Houston birders are helping researchers uncover the secret night life of migratory birds
Most mornings, Rice University Geology Professor Cin-Ty Lee can be found strolling through campus with a pair of binoculars in hand, his eyes on the sky.
Lee has been birdwatching since he was a kid, but his hobby was sidelined during pandemic stay-at-home orders.
"We couldn’t go running around looking for birds, so we thought what are we going to do?" he said.
Lee had heard about people putting up microphones to record migratory bird calls at night, so he and a friend decided to give it a try. At first, it was incredibly boring.
"For a couple of weeks, there was nothing. I thought this is the most boring thing in the world, listening to 10 hours of nothing," he said. "But then, about the second week of April, it just exploded. And we were getting thousands of things going over."
Millions of birds migrate through Houston each spring. The majority of these birds migrate at night under the cover of darkness, so little is known about the individual birds flying overhead, even to the most avid of birders. But now, a growing number of people like Lee are recording the calls these migratory birds make, and in doing so are helping researchers better understand this unseen migration.
Researchers have long relied on tools like weather radar to track how many birds are migrating and where they're headed. But unlike audio recordings, radar can't provide details on specific species, according to Benjamin Van Doren, a researcher at the Cornell Lab of Ornithology.
"We think (audio recordings)are a really exciting opportunity to tune into and understand bird migration in a way we haven’t really had access to before at a bigger scale than we've had access to before," he said.
Van Doren is working on a project to automate the identification of these nocturnal flight calls using machine learning. He said his research relies heavily on birders like Lee who upload their recordings to Cornell's online platforms, like eBird and the Macaulay Library.
"Amateur recordists have, I think, advanced the study of nocturnal flight calls even more so than professional scientists in recent years," Van Doren said.
And interest in these recordings soared during the pandemic. In 2021, birders uploaded five times as many nocturnal recordings to eBird compared to 2019, according to Van Doren.
Van Doren said nocturnal flight calls and acoustic monitoring can help answer all sorts of research questions, and added that he thinks it will be especially key in studying how climate change is impacting the migration timing of specific species.
"There are a lot of interesting research questions that this opens up for us, such as how species are changing their timing of migration with respect to climate change, or how they interact with each other during migratory flights, which is something we still don’t fully understand," he said. "We really don’t understand why exactly birds are giving these flight calls in the first place sometimes."
Ornithologists in Houston also see the potential for these recordings to help with local conservation efforts.
"I think there’s a great opportunity to bring awareness to this unseen migration," said Richard Gibbons, the Gulf Coast Manager at the American Bird Conservancy. "It puts names to all of those numbers."
The recordings can provide data on which species are passing through cities and which are stopping in parks and nature reserves to refuel for their journey, according to Kelsey Biles, the Conservation Director at Houston Audubon.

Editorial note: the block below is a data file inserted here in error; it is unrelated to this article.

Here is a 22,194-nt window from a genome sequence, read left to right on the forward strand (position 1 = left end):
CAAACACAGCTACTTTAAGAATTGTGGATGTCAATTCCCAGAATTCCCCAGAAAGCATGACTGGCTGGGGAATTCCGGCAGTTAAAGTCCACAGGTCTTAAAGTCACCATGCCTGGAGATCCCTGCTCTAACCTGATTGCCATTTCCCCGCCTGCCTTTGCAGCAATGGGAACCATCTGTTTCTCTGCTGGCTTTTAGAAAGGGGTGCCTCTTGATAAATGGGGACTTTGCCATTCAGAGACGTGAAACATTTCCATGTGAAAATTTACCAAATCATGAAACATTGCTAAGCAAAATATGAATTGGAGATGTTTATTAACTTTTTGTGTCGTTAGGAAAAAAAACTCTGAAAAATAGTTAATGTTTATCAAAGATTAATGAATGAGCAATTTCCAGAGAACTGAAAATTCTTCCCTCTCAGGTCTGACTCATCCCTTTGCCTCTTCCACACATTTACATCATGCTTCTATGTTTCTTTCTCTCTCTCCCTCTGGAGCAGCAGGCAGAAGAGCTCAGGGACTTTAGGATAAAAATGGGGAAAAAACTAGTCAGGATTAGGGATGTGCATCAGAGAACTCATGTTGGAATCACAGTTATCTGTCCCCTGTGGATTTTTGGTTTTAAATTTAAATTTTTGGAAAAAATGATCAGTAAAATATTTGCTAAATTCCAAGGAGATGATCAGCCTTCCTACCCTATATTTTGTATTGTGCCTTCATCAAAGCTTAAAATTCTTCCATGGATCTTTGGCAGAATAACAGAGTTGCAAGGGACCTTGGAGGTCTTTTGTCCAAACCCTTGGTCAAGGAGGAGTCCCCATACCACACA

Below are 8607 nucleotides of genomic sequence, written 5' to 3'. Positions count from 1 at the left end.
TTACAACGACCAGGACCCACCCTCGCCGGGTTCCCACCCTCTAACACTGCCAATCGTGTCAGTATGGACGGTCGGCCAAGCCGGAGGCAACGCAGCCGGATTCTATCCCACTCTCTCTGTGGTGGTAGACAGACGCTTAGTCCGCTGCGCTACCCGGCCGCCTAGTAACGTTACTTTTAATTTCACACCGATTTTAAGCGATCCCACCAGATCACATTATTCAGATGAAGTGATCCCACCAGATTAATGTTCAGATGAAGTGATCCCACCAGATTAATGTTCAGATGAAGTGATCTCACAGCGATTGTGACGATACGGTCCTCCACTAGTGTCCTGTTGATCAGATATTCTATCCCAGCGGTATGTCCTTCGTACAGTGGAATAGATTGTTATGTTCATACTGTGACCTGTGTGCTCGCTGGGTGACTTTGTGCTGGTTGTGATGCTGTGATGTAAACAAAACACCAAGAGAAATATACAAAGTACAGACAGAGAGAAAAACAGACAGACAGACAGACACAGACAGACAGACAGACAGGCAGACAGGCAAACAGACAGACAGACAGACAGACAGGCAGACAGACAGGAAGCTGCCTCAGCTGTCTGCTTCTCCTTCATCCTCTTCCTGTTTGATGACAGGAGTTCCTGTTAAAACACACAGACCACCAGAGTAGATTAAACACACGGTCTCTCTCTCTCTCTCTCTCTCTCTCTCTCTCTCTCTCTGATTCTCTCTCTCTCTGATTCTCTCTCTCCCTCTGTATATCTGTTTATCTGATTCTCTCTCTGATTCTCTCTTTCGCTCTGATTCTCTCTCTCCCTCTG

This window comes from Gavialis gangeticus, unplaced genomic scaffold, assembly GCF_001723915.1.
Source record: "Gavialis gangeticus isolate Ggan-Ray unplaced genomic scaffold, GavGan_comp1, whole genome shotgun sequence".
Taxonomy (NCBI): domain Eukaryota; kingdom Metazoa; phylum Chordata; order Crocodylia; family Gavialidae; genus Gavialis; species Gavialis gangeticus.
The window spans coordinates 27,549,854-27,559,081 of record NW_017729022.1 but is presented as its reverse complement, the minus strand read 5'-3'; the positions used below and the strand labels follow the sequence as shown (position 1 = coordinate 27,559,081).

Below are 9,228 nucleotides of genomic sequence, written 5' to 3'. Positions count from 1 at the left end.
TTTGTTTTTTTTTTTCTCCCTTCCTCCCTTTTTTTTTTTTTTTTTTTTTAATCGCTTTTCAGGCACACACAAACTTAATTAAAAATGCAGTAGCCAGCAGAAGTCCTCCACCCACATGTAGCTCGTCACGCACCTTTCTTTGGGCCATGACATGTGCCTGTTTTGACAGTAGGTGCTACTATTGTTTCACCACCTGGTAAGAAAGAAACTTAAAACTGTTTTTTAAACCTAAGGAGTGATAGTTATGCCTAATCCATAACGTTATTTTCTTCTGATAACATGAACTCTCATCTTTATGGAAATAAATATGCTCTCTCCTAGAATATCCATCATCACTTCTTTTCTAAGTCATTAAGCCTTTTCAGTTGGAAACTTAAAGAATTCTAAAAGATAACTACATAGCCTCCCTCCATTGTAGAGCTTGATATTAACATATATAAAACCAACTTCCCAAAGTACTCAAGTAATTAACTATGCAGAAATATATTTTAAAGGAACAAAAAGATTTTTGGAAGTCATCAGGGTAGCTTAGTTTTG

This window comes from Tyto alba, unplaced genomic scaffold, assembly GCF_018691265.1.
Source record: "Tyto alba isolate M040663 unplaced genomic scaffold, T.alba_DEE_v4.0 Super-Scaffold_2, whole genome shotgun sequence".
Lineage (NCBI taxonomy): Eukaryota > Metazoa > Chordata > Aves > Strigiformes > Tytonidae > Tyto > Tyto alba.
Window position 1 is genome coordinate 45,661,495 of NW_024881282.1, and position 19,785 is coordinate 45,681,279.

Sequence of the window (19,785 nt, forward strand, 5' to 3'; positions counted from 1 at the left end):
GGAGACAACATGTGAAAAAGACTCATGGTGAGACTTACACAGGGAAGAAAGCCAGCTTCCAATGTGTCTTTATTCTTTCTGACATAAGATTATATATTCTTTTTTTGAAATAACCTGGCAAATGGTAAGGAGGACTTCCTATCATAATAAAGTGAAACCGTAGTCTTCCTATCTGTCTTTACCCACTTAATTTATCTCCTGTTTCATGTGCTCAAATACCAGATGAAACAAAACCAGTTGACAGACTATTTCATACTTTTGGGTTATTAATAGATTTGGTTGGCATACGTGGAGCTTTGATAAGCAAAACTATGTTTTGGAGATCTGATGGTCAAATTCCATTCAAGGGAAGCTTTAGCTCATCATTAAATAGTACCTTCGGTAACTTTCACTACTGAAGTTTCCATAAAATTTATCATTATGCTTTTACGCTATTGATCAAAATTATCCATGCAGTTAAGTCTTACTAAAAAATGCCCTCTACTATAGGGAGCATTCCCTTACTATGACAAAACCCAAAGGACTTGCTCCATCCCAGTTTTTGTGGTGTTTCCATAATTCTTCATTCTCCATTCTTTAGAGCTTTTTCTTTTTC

"We’re trying to understand who’s migrating where, where they’re going, and how they’re navigating the landscape," Biles said. "So what particular birds are really prone to going through cities and which ones to avoid them?"
Biles said there are limits to nocturnal recordings since not all birds call at night, but it's a powerful complement when combined with other tools such as traditional birding.
"They tend to kind of work together so we can get a bigger picture all over of how birds are migrating to urban landscapes, and how they’re using stopover points," Biles said.
Beyond the research element, birders say there's something magical about identifying the bird calls.
"Once you start, you can’t stop because every night is something different," said Lee, the Rice geology professor. "It’s so exciting."
Lee said his entire setup cost him about $200. He uses a Zoom recorder covered in a waterproof plastic bag with a shotgun mic and attaches both of those to a window washing pole, pointing directing towards the sky.
Lee said setting up the equipment is pretty easy for anyone to do.
The hardest part, however, is learning to identify the calls, according to Friendswood resident Chris Bick.
"The learning curve for it is pretty massive," Bick said.
Bick was working as a police officer at Rice when he met Lee, and is now recording nocturnal flight calls from his backyard, which he's turned into a bird oasis with native plants, running water and bird feeders.
The recordings are uploaded to audio editing software, where birders learn to read the spectrograms and quickly identify the calls. There are dedicated Facebook support groups and guidebooks with images of what each bird call looks like to help.
"When I first started, it would take me probably about four or five hours just to get through one night," Bick said, adding that now he can get through 3 hours of recordings in about 30 minutes.
Bick said was awe-inspiring to capture an American Golden plover as it flew over his backyard while traveling from South America to Canada.
"It's kind of like a bird treasure hunt. You’re just going through (the recordings) and seeing what’s flying over your house," Bick said. "And that’s the fun part about it is seeking out those calls."
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